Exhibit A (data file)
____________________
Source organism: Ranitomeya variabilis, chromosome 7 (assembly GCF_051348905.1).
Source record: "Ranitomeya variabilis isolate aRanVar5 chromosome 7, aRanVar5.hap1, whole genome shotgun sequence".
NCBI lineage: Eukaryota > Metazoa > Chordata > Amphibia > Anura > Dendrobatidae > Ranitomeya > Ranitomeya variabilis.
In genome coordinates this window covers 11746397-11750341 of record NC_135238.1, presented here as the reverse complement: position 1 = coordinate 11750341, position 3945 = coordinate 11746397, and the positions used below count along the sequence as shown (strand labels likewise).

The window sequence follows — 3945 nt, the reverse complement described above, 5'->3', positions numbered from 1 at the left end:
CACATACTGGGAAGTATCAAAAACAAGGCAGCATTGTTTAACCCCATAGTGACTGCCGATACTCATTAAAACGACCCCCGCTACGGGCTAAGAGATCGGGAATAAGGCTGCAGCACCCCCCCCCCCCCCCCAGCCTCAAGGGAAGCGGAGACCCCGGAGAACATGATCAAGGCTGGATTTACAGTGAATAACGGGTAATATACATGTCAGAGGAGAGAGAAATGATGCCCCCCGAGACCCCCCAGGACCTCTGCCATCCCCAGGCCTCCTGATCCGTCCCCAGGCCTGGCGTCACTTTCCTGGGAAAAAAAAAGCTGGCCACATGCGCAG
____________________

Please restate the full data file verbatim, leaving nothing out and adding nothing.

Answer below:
Source organism: Ranitomeya variabilis, chromosome 7 (assembly GCF_051348905.1).
Source record: "Ranitomeya variabilis isolate aRanVar5 chromosome 7, aRanVar5.hap1, whole genome shotgun sequence".
NCBI lineage: Eukaryota > Metazoa > Chordata > Amphibia > Anura > Dendrobatidae > Ranitomeya > Ranitomeya variabilis.
In genome coordinates this window covers 11746397-11750341 of record NC_135238.1, presented here as the reverse complement: position 1 = coordinate 11750341, position 3945 = coordinate 11746397, and the positions used below count along the sequence as shown (strand labels likewise).

The window sequence follows — 3945 nt, the reverse complement described above, 5'->3', positions numbered from 1 at the left end:
CACATACTGGGAAGTATCAAAAACAAGGCAGCATTGTTTAACCCCATAGTGACTGCCGATACTCATTAAAACGACCCCCGCTACGGGCTAAGAGATCGGGAATAAGGCTGCAGCACCCCCCCCCCCCCCCCAGCCTCAAGGGAAGCGGAGACCCCGGAGAACATGATCAAGGCTGGATTTACAGTGAATAACGGGTAATATACATGTCAGAGGAGAGAGAAATGATGCCCCCCGAGACCCCCCAGGACCTCTGCCATCCCCAGGCCTCCTGATCCGTCCCCAGGCCTGGCGTCACTTTCCTGGGAAAAAAAAAGCTGGCCACATGCGCAG